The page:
In front by four at halftime, the Ramblers (31-5) made their first 13 shots in the second half to open a 55-45 lead with 10:05 to play. Eleven of those field goals came on layups, with seven players contributing to the perfect shooting stretch.

The first miss occurred when guard Ben Richardson’s desperation heave from well beyond the three-point line landed short, creating a turnover for Nevada, which soon used a 12-2 run to tie it at 59 with 4:06 to play.

A three-pointer from reserve senior forward Aundre Jackson followed to put Loyola ahead to stay with 2:57 left, setting the stage for Townes’s dramatic shot.

“I’m telling you, you’ve got to give so much credit to Nevada,” Ramblers Coach Porter Moser said. “They ever quit. I mean, those guys keep coming.”

Nevada’s path to its second appearance in the regional semifinals comprised a pair of memorable comeback victories. The most recent was overcoming a 22-point deficit in the second half to rally past No. 2 seed Cincinnati, 75-73, in the round of 32 in Nashville for the second-largest comeback in NCAA tournament history.

In the round of 64, the Wolf Pack toppled No. 10 seed Texas, 87-83, in overtime after trailing by 14 points in the second half.

A sequence following the first of those cardiac performances went viral when Eric Musselman, son of late NBA coach Bill Musselman, shouted an expletive picked up inadvertently on broadcast audio.

After the win over Cincinnati, he tore off his dress shirt in exultation of the improbable circumstances that had the Wolf Pack playing for its first berth in the regional finals in program history.

As they have been virtually the entire season, the Martin twins, Caleb and Cody, were front and center in Thursday night’s showdown, combining for 37 points and 11 rebounds.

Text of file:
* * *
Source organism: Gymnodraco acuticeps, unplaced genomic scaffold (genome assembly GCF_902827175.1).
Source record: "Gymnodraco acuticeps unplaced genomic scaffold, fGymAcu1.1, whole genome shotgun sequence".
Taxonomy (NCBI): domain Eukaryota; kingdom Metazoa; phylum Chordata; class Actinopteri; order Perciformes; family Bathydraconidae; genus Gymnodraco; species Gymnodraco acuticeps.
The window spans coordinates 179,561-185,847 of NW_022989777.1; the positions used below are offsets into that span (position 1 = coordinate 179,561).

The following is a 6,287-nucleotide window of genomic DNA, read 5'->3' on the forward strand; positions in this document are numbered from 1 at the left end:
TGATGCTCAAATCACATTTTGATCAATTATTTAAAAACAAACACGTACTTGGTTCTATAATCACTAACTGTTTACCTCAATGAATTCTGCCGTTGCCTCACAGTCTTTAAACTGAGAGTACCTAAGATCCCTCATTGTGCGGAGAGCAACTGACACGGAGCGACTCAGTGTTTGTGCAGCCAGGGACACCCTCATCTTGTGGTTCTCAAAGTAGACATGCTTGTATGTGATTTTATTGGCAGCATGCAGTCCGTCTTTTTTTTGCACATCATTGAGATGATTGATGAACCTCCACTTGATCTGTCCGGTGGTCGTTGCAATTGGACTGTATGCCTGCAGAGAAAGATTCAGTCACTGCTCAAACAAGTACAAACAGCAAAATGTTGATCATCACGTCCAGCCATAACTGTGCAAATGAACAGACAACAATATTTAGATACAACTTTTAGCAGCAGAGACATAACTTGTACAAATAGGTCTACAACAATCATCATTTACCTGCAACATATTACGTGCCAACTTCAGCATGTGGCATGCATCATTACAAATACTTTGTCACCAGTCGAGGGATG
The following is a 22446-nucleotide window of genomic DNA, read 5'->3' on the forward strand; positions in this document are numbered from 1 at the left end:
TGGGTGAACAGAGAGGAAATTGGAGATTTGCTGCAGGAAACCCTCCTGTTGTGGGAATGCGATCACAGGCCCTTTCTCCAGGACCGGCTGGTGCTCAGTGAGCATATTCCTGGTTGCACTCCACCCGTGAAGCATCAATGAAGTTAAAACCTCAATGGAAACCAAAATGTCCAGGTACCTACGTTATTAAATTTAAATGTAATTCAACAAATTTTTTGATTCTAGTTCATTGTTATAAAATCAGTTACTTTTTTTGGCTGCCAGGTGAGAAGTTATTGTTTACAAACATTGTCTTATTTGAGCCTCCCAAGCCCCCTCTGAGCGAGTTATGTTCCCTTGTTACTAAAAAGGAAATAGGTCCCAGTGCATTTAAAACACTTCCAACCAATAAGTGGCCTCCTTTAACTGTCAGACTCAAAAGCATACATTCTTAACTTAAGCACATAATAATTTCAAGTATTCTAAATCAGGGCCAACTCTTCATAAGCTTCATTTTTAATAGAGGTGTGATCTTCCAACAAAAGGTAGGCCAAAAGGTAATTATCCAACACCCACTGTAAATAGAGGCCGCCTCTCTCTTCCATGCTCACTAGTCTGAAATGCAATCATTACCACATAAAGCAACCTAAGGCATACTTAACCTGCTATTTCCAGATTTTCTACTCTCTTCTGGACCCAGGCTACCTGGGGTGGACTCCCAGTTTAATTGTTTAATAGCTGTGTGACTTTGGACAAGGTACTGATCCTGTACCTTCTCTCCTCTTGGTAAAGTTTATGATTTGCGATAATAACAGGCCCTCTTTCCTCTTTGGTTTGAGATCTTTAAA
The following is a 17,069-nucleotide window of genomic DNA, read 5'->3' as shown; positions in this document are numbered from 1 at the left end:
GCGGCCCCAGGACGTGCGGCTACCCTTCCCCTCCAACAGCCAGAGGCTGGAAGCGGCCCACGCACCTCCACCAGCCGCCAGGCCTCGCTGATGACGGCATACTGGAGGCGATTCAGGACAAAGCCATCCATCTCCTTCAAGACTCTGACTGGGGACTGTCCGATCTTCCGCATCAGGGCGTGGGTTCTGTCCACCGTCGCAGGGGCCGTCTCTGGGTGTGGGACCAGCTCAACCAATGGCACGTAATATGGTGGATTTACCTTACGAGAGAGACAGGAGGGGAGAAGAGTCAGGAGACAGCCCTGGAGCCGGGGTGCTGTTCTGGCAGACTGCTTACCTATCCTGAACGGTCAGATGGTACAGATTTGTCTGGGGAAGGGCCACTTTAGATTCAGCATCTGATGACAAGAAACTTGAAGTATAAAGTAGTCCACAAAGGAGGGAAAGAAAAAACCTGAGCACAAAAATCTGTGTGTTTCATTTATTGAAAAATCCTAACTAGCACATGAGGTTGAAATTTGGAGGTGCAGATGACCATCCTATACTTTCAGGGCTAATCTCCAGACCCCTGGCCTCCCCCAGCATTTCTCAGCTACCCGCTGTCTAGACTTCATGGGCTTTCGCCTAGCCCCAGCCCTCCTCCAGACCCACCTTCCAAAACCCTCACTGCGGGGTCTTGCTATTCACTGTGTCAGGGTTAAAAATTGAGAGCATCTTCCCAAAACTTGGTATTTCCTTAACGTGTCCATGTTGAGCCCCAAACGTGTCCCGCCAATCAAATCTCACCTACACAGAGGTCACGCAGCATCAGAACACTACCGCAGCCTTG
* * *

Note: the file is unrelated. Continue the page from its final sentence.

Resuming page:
The 6-foot-7 juniors began their college basketball careers at North Carolina State, playing two seasons for Mark Gottfried before electing to transfer with speculation swirling that playing time would be less abundant given the addition of heralded recruit Maverick Rowan.

“We’ll just remember all the work that we had put in,” Caleb Martin said. “This is something really, really hard to do that people don’t really realize that we’ve been doing with around a six- or seven-people rotation and with a true big and just how much preparation and behind-the-scenes stuff that we go through all the time to get to a place like that and come up short.

“It’s hard, but I’ll remember all the relationships and the work and stuff that we put in and with a lack of depth. It’s been a special year.”

More college basketball:

Jenkins: The secret to buzzer-beaters? It’s all in the (mental) release

Round-by-round odds: Loyola Chicago keeps dancing but Duke remains team to beat

The Syracuse March Madness forecast: Cold, scoring in the 50s

Brunson vs. Carter is a classic Sweet 16 matchup with roots in junior high

Isaac Haas gets assist from Purdue engineering students, but he’s still unlikely to play

Defiant and wounded, Rick Pitino insists he did nothing wrong — and wants back in

Blackistone: What did the Game of Change really change in Mississippi? Not much.

Take a tour of Loyola Chicago, which wasn’t a sports school until last week